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What’s Next for Planning in Washington?


November 6, 2015 by Jill Sterrett
Category: Comprehensive Planning-Growth Management , Planning Advisor

What’s Next for Planning in Washington?

This year marks the 25th anniversary of the passage of the 1990 Growth Management Act in Washington. Joe Tovar’s excellent article from December 2014 reflected on the problems GMA was designed to solve, whether the Act has been effective, and how it should change to address new planning issues. With this article, let’s look ahead to see: What’s Next? What are the emerging issues that urban planning can address?

Cities and counties all across Washington are in the process of updating their comprehensive plans, with deadlines ranging from 2015 to 2018, depending on their location in the state (see map). While the requirements of GMA for planning are substantially the same as those adopted in 1990, the issues that planners need to address have changed. The top 5 of these emerging issues are highlighted below.

Climate Change

First among these issues is climate change. In a 2013 survey, APA members in our state identified climate change as the primary challenge we face. In 2008, the state legislature adopted targets for greenhouse gas reduction, but there is no mechanism to connect these targets to land use and transportation planning.  Greenhouse gas reduction is mitigation planning, for climate change – reducing the causes. Cities can be effective in reducing greenhouse gas emissions by creating walkable places, encouraging bicycle use, increasing density near transit stations, and planning for community supported solar energy use.

We also need to look at adaptation planning for climate change – how to prepare our communities to deal with hazards and impacts of climate change. Some 30 towns and coastal communities along Puget Sound and the Washington coast will be affected by increased storm surges and rising sea levels of up to 56 inches in some areas by 2040 (and more thereafter!). Increased spring rains may contribute to landslides, such as those shown in Oso in March 2014. Eastern Washington communities are likely to see increased wildfires, more frequent drought, high heat periods, increased vector-born diseases, and changes in agricultural productivity – worsening from the conditions we saw in 2015. Planning for a future where the baseline is continuing to change requires new approaches to long range planning. Cities can undertake a vulnerability assessment to determine which of these hazards are likely in their community and can plan for emergency measures, changes in land use, and relocations of infrastructure to avoid the worst of the impacts.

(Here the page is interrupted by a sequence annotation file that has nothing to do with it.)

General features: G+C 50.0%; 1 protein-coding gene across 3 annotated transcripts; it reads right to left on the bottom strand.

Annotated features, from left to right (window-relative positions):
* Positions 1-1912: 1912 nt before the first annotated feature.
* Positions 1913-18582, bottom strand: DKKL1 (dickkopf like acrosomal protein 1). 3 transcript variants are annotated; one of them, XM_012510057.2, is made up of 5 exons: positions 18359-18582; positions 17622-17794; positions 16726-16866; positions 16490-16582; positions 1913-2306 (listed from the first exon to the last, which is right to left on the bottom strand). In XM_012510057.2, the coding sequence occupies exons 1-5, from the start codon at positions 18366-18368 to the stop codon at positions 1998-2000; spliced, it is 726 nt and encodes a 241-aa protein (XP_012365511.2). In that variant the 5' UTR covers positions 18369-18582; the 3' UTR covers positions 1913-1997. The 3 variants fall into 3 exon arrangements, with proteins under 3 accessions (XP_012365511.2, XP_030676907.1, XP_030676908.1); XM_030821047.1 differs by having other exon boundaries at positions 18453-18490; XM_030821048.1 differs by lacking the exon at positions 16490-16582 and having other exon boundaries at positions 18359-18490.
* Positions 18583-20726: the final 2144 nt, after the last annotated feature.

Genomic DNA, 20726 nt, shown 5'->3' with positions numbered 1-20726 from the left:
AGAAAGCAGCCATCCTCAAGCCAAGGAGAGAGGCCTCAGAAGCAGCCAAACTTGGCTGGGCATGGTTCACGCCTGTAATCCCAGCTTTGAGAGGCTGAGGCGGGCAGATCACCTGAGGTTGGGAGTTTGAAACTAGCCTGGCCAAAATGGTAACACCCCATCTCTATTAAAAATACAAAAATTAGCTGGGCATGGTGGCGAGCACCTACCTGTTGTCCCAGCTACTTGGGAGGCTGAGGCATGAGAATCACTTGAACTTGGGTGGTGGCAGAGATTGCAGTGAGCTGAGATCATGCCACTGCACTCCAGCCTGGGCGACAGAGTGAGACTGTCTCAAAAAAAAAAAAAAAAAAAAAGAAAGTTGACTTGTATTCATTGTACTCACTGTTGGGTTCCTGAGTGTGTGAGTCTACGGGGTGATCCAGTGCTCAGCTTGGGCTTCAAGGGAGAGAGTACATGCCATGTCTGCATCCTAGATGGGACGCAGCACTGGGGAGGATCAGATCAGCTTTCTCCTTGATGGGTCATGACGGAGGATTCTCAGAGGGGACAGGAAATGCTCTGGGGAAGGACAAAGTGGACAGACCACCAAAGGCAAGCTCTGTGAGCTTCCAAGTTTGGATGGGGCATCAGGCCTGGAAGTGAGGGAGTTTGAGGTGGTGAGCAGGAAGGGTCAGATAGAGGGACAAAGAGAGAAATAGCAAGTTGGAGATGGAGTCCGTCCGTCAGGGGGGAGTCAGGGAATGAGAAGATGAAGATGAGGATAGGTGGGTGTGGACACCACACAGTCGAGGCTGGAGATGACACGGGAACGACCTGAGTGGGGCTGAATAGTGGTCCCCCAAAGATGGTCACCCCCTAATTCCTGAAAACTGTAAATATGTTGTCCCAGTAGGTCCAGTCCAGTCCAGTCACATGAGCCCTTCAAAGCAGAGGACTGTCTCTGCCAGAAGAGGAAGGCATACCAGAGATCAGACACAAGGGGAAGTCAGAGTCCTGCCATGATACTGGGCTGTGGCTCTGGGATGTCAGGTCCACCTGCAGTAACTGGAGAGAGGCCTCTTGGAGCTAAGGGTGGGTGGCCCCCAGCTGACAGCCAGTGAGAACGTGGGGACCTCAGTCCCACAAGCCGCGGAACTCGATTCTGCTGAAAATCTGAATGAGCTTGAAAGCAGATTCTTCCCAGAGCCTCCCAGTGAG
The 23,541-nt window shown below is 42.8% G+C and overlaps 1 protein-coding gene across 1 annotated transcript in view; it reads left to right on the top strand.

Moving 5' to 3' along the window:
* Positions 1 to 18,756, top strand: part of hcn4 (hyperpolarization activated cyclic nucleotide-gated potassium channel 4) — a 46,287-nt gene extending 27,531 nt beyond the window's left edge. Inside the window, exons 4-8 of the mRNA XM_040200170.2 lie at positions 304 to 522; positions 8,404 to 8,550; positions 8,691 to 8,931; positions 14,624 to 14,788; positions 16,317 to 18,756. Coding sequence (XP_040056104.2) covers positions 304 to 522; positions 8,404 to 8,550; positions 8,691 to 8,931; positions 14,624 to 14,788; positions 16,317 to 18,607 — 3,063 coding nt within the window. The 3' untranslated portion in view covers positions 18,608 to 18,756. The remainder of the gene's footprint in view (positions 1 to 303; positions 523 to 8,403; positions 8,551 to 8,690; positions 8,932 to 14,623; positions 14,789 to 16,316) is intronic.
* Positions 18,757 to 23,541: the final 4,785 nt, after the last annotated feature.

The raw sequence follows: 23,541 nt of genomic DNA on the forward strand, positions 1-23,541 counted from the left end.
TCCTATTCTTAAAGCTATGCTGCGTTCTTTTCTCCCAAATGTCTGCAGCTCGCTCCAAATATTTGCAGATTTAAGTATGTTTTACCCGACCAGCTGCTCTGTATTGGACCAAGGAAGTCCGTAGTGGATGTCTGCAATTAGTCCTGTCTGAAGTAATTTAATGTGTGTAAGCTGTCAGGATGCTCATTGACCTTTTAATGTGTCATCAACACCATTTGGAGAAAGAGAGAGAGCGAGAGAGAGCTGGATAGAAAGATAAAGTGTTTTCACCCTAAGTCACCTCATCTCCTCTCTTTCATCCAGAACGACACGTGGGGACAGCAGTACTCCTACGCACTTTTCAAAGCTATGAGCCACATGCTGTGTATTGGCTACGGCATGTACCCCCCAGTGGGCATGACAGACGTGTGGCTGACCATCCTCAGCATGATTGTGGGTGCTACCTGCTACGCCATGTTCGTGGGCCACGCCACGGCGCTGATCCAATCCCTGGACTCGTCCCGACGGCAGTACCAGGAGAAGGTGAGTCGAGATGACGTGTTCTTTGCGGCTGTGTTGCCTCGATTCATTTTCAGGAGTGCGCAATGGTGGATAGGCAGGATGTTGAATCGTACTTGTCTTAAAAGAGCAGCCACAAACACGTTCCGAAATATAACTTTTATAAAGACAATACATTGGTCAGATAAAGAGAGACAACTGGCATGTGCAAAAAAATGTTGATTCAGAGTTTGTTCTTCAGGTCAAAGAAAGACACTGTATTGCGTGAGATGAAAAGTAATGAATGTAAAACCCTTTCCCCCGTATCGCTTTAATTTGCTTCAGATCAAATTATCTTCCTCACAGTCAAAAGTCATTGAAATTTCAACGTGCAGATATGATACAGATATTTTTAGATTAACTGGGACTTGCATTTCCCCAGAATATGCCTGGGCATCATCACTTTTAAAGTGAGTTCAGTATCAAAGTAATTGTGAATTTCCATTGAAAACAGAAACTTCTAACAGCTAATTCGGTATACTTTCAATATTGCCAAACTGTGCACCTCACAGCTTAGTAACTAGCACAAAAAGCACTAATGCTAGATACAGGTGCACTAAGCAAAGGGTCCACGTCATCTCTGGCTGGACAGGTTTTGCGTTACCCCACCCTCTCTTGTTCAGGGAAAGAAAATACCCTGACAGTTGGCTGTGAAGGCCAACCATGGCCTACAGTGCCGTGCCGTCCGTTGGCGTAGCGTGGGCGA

Aging Infrastructure

Another major issue is planning and funding upgraded major infrastructure. Not only is our infrastructure aging and upkeep long neglected, but also our demands on infrastructure are expanding with increases in population. And the nature of infrastructure is changing with new systems, such as solar and wind energy, and technology advances that allow more automated and integrated systems. This is a national issue, as well as a state and local one. But it will require action at all levels to be effective. Funding the massive changes needed to update aging infrastructure is a statewide and national issue, but we need political pressure to spur action.

Connection between Planning and Public Health

A third issue is the increasing recognition of the connection between planning and public health and between planning and food supplies. We can plan cities that encourage walking, biking, and active living that will reduce the obesity epidemic that contribute to chronic disease and increase public health. Public Health officials throughout the state are interested in collaborating on this issue and are developing tools to help. At the same time, we need access to healthy foods for all citizens to support this healthy lifestyle. 

Communities can begin by identifying “food deserts” where full service grocery stores and farmers markets are absent and local residents must travel to find healthy foods or resort to fast food meals. Planners are banding together with food producers, distribution centers, and commercial outlets to encourage more farm-to-table options and locally grown foods. Cities that develop local food policies can coordinate and help manage a process that has been largely left to the private market in the past.